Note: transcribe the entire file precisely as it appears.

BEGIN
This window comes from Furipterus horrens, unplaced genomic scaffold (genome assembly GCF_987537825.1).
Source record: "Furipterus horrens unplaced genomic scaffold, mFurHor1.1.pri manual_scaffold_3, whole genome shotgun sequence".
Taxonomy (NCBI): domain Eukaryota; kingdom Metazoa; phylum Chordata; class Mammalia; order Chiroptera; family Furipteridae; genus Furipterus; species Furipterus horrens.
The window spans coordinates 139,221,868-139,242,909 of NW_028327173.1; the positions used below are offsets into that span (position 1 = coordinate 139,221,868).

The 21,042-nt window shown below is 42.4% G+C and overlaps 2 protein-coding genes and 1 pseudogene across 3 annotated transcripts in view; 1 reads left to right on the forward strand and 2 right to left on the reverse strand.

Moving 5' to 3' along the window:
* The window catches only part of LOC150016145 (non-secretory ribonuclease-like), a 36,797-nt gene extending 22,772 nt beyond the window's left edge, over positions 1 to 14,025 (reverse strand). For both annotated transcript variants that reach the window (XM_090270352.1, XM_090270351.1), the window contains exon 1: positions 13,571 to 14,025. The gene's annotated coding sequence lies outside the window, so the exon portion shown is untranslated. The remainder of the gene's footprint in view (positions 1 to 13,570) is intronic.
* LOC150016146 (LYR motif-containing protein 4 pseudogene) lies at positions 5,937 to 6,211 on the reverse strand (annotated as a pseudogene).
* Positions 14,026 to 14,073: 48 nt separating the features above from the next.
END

This window comes from Furipterus horrens, unplaced genomic scaffold (genome assembly GCF_987537825.1).
Source record: "Furipterus horrens unplaced genomic scaffold, mFurHor1.1.pri manual_scaffold_3, whole genome shotgun sequence".
Taxonomy (NCBI): domain Eukaryota; kingdom Metazoa; phylum Chordata; class Mammalia; order Chiroptera; family Furipteridae; genus Furipterus; species Furipterus horrens.
The window spans coordinates 139,221,868-139,242,909 of NW_028327173.1; the positions used below are offsets into that span (position 1 = coordinate 139,221,868).

The 21,042-nt window shown below is 42.4% G+C and overlaps 2 protein-coding genes and 1 pseudogene across 3 annotated transcripts in view; 1 reads left to right on the forward strand and 2 right to left on the reverse strand.

Moving 5' to 3' along the window:
* The window catches only part of LOC150016145 (non-secretory ribonuclease-like), a 36,797-nt gene extending 22,772 nt beyond the window's left edge, over positions 1 to 14,025 (reverse strand). For both annotated transcript variants that reach the window (XM_090270352.1, XM_090270351.1), the window contains exon 1: positions 13,571 to 14,025. The gene's annotated coding sequence lies outside the window, so the exon portion shown is untranslated. The remainder of the gene's footprint in view (positions 1 to 13,570) is intronic.
* LOC150016146 (LYR motif-containing protein 4 pseudogene) lies at positions 5,937 to 6,211 on the reverse strand (annotated as a pseudogene).
* Positions 14,026 to 14,073: 48 nt separating the features above from the next.